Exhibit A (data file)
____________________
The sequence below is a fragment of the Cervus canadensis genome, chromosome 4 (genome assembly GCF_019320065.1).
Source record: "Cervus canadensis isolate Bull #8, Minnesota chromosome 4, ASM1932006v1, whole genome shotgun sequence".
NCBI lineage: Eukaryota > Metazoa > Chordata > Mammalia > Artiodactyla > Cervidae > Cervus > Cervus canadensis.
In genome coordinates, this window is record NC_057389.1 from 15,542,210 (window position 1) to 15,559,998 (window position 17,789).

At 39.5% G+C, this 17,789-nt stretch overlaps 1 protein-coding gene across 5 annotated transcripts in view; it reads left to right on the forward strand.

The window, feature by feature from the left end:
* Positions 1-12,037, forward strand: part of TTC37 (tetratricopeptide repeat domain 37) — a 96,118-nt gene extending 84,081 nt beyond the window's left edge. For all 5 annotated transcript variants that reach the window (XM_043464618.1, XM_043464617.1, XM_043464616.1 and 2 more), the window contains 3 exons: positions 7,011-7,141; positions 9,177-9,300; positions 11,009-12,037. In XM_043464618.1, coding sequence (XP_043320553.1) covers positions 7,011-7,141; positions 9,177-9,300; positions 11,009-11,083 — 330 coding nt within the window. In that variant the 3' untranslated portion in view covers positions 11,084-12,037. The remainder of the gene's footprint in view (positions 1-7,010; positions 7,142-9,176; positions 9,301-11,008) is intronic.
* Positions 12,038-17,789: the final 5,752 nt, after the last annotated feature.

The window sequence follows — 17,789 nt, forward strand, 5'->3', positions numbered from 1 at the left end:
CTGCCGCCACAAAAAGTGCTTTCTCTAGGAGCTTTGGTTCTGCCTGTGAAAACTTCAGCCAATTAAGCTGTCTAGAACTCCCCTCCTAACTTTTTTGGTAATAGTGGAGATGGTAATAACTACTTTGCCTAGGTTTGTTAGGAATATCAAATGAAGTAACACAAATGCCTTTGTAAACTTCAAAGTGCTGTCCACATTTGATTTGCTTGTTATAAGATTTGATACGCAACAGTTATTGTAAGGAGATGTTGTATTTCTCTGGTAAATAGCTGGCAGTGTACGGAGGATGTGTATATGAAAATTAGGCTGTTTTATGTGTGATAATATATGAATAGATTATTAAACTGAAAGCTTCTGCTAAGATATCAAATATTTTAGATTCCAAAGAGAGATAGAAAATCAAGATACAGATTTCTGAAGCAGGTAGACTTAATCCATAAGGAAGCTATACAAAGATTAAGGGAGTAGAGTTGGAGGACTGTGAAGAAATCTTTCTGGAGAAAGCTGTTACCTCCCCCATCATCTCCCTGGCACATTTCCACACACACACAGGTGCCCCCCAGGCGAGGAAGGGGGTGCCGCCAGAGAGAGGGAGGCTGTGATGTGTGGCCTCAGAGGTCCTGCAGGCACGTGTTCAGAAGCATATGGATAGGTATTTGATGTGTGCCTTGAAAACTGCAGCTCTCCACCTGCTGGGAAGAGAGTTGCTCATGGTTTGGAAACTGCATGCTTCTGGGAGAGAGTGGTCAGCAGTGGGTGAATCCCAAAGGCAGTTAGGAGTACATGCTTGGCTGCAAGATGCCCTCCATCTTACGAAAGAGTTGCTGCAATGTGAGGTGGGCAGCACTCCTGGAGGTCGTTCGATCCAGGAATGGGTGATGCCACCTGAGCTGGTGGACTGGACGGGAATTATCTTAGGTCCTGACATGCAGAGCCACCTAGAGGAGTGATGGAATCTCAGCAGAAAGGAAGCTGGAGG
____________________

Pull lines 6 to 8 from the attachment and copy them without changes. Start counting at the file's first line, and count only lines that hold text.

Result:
The window, feature by feature from the left end:
* Positions 1-12,037, forward strand: part of TTC37 (tetratricopeptide repeat domain 37) — a 96,118-nt gene extending 84,081 nt beyond the window's left edge. For all 5 annotated transcript variants that reach the window (XM_043464618.1, XM_043464617.1, XM_043464616.1 and 2 more), the window contains 3 exons: positions 7,011-7,141; positions 9,177-9,300; positions 11,009-12,037. In XM_043464618.1, coding sequence (XP_043320553.1) covers positions 7,011-7,141; positions 9,177-9,300; positions 11,009-11,083 — 330 coding nt within the window. In that variant the 3' untranslated portion in view covers positions 11,084-12,037. The remainder of the gene's footprint in view (positions 1-7,010; positions 7,142-9,176; positions 9,301-11,008) is intronic.
* Positions 12,038-17,789: the final 5,752 nt, after the last annotated feature.